As a Canadian marketer, I am often faced with the challenge of trying to market an American franchise to a Canadian audience. When a Canadian buys a U.S.-based franchise they must deal with the many trials and tribulations that arise when defining a nation specific brand identity for a well-known U.S. brand.
In today’s blog I decided to interview Tiziana Cannella, the owner of the Edible Arrangements franchise in Vaughan, Ontario. Edible Arrangements is a U.S. franchise originating from East Haven, Connecticut. They handcraft fruit baskets to customers all around the world. With over 1,100 stores in 14 countries around the globe, they are all about making a customer say “WOW” to every product they create.
I sat down with her to discuss what her experience has been like as a Canadian operating an American franchise.
Q: Do you feel the need to create a Canadian brand identity? Why or why not?
A: I believe that although it is really important as a franchise to maintain brand and product consistency across the board, it is equally important to identify with my Canadian market too. I’d like to have a brand that reflects Canadian practices, habits and lifestyles which are different from Americans. For example, when our customers see the Edible Arrangements TV commercial they automatically assume we are only available in the states. Canadians shouldn’t be surprised to find us locally when searching online, but they often are due to much of the advertising coming out of the U.S.
Q: What are some challenges you face with creating a Canadian brand identity?
A: When marketing is approached from an American mindset, Canadian franchises are not taken into account. We have different spending habits, and lifestyles that cause different marketing tactics to be adjusted when reaching out to different audiences. For example, in the U.S. most advertising is done around large holidays such as Mother’s Day and Christmas, however, Canadians don’t buy just for these holidays, in fact, they spend more for everyday needs. When the recession hit the US a few years ago, heavy markdowns were issued in both US and Canada, but Canadian sales were doing just fine. This caused Canadian buyers to believe they were overpaying the rest of the year because the recession was not affecting the Canadian market. Prices did not need to be adjusted in Canada and this is something that challenges us as franchisees trying to be that brand for Canadian consumers.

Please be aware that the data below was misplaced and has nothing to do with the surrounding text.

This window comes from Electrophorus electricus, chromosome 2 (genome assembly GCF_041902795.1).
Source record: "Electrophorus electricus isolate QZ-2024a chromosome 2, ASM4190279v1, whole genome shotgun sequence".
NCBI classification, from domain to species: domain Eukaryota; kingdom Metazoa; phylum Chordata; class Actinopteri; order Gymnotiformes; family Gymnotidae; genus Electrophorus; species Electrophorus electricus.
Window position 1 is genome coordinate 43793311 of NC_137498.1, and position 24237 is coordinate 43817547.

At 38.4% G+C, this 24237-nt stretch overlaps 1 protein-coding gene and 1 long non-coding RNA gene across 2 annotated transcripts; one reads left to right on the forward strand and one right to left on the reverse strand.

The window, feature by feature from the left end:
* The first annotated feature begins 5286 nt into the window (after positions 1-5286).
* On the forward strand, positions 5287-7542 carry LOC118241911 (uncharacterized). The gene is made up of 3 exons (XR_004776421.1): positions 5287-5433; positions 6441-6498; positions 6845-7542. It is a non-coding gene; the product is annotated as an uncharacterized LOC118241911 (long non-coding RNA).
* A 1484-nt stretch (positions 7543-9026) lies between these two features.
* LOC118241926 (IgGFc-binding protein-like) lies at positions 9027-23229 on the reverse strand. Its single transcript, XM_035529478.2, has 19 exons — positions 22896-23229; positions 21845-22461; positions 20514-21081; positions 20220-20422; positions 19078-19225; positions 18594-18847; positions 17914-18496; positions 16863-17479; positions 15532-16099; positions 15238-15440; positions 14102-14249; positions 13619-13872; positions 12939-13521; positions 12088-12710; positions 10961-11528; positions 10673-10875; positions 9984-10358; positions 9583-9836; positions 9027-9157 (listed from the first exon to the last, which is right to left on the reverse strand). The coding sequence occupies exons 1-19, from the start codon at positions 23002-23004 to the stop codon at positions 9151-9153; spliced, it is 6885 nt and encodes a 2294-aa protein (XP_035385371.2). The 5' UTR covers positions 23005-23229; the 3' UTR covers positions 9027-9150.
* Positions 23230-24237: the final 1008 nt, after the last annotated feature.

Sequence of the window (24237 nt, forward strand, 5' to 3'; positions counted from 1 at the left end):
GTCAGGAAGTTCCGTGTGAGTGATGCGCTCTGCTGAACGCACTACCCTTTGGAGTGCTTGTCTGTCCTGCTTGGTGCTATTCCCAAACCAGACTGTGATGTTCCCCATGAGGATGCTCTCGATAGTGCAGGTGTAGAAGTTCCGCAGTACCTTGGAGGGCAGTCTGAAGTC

Q: Do you know of any examples of how brands can have a U.S. and Canadian brand?
A: Yes. Starbucks is a great example, just by visiting the homepage of their American website and their Canadian website you can see different messages coming across as proof that they are speaking to different audiences. On both sites the home page features are the same except the U.S. site is advertising the health of a breakfast sandwich, while the Canadian site is promoting the new feature pastries they’ve brought into Canada. Starbucks feels the need to talk to their audiences differently by the things they want their different audiences to see.
This example shows the importance of talking to your consumer and creating a brand experience for your consumer. By creating a region specific brand identity, you are letting the consumer know they matter and letting them know that your brand is accessible to them.
Q: What do you think is the first step to changing this problem for Canadian franchises?
A: Somebody at the head office in the U.S. needs to understand that since a percentage of my sales is spent on marketing, the way they spend the marketing budget and promote their brand needs to be different in Canada. Once we have their buy-in and approval for a separate Canadian marketing budget, then we can work with an expert like an agency or a marketing professional to tell us where we should be focusing our marketing efforts, where our audience is and when we should be doing marketing activities.
Many thanks to Tiziana for taking the time to discuss this provocative topic with me and providing me with her insights and frustrations.
If you are a Canadian franchisee of a U.S. company, how do you define your Canadian brand? What challenges and solutions could be offered to this solve this issue? I look forward to a lively discussion on this one!